I know that using headphones for transcribing and editing is very important but I’m at a loss on which type and brand of headphones to choose. Do you have any suggestions? It feels like I’m swimming in headphone choices and I’m about to drown.
Horrified By All the Headphone Choices
With so many headphone types and brands on the market, making a decision can be overwhelming. The first thing to keep in mind is comfort. You’ll be wearing these things for long periods of time, so it’s important to choose a headphone style that you know will be comfortable for you. For me personally, finding circumaural (over-ear) headphones that don’t press my glasses into my temples can be frustrating. Because of this, I tend to prefer earbuds over most other types of headphones. Others find on-ear or over-ear headphones exceedingly comfortable. You will want to try out some different styles of headphones to find the ones that you are most comfortable with. Chances are, throughout your life, you’ve already chosen which type you enjoy the most and find the most comfortable.
The second thing to consider is sound quality. From student recommendations, studio monitor headphones are a very popular choice because of the accuracy of the sound they produce. They don’t lean toward heavy base or treble, so they provide more accurate representation of what is actually being played through them. Common studio monitor headphone brands students and graduates recommend are:
Audio Technica ATH-M50
Beyerdynamic DT 770 Pro
Sennheiser HD 280 Pro
The other handy thing about studio monitor headphones is that they are more commercial grade so they can stand up to constant use and abuse better than other types.
A note of caution: Headphones that are geared more towards specific music sound signatures like Bose and Beats by Dre are not necessarily always the best for transcription because they are often tuned for enjoyment of specific kinds of music and can distort the audio you’re trying to listen to. Some students love them, though, so it really is a matter of personal preference, I feel.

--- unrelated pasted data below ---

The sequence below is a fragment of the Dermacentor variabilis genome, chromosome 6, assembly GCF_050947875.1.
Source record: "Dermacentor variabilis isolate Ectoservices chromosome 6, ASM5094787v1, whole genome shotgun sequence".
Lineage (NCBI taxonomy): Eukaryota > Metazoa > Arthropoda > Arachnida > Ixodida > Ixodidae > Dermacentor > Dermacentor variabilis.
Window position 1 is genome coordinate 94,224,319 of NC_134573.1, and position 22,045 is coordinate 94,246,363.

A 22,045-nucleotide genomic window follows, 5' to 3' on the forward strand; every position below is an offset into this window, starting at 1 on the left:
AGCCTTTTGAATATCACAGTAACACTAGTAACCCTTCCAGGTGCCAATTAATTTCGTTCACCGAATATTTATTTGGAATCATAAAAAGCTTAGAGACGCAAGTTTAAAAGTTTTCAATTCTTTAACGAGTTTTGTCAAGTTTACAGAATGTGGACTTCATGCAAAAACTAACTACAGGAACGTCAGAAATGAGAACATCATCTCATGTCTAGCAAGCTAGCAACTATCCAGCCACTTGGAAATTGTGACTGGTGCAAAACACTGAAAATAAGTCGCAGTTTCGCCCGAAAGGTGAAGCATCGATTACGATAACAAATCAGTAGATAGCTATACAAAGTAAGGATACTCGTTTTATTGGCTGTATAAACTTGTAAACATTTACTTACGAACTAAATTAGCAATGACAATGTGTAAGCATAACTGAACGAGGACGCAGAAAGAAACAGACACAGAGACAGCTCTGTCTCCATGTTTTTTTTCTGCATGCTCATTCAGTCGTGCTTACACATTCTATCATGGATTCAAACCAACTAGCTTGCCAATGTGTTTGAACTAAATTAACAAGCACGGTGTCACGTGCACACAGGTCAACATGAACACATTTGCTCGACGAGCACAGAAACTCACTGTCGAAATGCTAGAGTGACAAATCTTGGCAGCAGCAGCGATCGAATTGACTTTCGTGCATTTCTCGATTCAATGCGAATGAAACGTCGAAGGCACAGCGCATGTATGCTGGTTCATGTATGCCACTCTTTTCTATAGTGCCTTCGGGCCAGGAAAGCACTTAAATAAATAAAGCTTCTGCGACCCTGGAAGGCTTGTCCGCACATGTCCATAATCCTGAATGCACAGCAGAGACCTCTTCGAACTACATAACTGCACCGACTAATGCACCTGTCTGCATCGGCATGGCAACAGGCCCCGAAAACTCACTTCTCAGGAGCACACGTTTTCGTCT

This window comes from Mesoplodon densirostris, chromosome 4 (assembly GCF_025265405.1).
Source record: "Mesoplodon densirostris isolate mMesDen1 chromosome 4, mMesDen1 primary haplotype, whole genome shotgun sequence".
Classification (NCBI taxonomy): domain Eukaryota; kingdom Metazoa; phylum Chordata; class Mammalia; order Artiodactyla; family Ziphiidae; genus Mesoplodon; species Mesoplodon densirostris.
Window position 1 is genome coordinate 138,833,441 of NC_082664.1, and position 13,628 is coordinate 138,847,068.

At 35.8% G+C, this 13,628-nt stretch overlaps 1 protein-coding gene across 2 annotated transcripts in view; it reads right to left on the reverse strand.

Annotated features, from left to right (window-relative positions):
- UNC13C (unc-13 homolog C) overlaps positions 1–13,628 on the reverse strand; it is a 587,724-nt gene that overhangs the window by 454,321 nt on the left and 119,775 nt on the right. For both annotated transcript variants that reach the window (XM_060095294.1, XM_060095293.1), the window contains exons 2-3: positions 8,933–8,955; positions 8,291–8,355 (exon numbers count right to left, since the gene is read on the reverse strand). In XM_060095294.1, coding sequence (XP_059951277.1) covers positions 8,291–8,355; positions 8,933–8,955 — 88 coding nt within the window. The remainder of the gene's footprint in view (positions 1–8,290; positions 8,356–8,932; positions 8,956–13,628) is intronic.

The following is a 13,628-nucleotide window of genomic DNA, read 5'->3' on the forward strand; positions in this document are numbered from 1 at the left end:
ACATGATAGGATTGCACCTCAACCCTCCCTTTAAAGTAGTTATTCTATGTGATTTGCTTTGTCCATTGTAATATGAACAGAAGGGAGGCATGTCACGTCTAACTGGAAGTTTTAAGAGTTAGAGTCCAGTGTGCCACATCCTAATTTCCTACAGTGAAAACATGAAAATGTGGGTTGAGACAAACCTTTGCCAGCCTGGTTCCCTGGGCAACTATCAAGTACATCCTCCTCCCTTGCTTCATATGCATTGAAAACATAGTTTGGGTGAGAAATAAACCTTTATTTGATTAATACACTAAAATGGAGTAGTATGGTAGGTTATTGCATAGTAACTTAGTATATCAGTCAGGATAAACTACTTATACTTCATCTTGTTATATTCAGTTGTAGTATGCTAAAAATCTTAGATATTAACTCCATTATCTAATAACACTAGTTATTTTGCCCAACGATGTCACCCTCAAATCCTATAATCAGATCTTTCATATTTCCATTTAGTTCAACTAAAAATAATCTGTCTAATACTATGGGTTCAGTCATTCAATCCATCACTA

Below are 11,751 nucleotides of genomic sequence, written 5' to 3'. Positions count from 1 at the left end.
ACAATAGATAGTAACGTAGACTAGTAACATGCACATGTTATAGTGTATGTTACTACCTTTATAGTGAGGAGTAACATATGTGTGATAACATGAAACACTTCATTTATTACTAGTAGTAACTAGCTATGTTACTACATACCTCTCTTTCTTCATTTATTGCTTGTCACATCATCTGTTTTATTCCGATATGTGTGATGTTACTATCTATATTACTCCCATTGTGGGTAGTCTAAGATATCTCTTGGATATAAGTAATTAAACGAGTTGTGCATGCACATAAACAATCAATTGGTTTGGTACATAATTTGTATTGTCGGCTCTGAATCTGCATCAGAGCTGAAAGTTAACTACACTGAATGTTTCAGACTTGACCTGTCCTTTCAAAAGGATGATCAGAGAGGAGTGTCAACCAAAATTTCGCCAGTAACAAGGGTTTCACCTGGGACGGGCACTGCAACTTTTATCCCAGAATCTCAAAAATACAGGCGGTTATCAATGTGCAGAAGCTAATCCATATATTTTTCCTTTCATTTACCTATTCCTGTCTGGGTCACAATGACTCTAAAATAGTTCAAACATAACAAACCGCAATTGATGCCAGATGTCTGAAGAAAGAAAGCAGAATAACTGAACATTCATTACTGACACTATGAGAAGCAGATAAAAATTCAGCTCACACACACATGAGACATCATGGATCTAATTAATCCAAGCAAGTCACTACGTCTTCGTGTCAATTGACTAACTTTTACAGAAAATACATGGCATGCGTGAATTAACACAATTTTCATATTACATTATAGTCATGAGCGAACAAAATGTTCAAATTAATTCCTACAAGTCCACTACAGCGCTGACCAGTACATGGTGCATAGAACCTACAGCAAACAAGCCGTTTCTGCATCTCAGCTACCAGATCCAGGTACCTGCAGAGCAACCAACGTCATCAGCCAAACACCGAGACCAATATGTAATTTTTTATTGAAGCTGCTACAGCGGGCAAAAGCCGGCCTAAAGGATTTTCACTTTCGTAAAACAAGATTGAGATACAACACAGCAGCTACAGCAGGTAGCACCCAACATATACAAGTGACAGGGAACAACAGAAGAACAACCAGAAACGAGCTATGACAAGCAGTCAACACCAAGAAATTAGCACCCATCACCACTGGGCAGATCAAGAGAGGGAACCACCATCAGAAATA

Last, there is a sweet spot when it comes to price and performance. You want to buy the best headphones you can for the money you can comfortably spend. You don’t need to buy the most expensive headphones in order to get a good price-to-performance ratio—in fact, most super expensive, fancy-schmancy headphones are not beneficial for this kind of work. The studio monitor brands I listed above typically sit in the range of $90 – $200 (the Beyerdynamic ones often go on sale on Amazon for below $200, though they typically sit around $300). While that may be a touch pricy for some, the performance and durability of them tend to make them worth it in the end. They may not be comfortable for everyone, though, or they may be out of your price range. That’s okay too!
In a lower price bracket, I personally use Klipsch S4 (II) In-Ear Headphones for transcribing and they work great for me. They typically are in the $50 range and I find their price-to-performance ratio excellent. I’ve had these in-ear headphones for 3 years and they’ve performed without issue, so I can’t complain. They’ve been wound up and unwrapped thousands of times and have no signs of wear on the cord or earphones. For the price, I’ve been very pleased with the sound quality.
In a much lower price bracket, I would be remiss in not mentioning one final headphone type common among transcriptionists: Spectra. Spectra USB Transcription Headset is favored by many transcriptionists including one of our instructors here at CareerStep. They are a stethoscope style architecture so they sit just inside your ears and go under your chin instead of over your head. They usually run around $20-30 in price so most find them well within their price range. Some people love them. I did not find them comfortable, but I know many medical transcriptionists who use them and swear by them.
I hope this information helps.
Alesa Little, MTE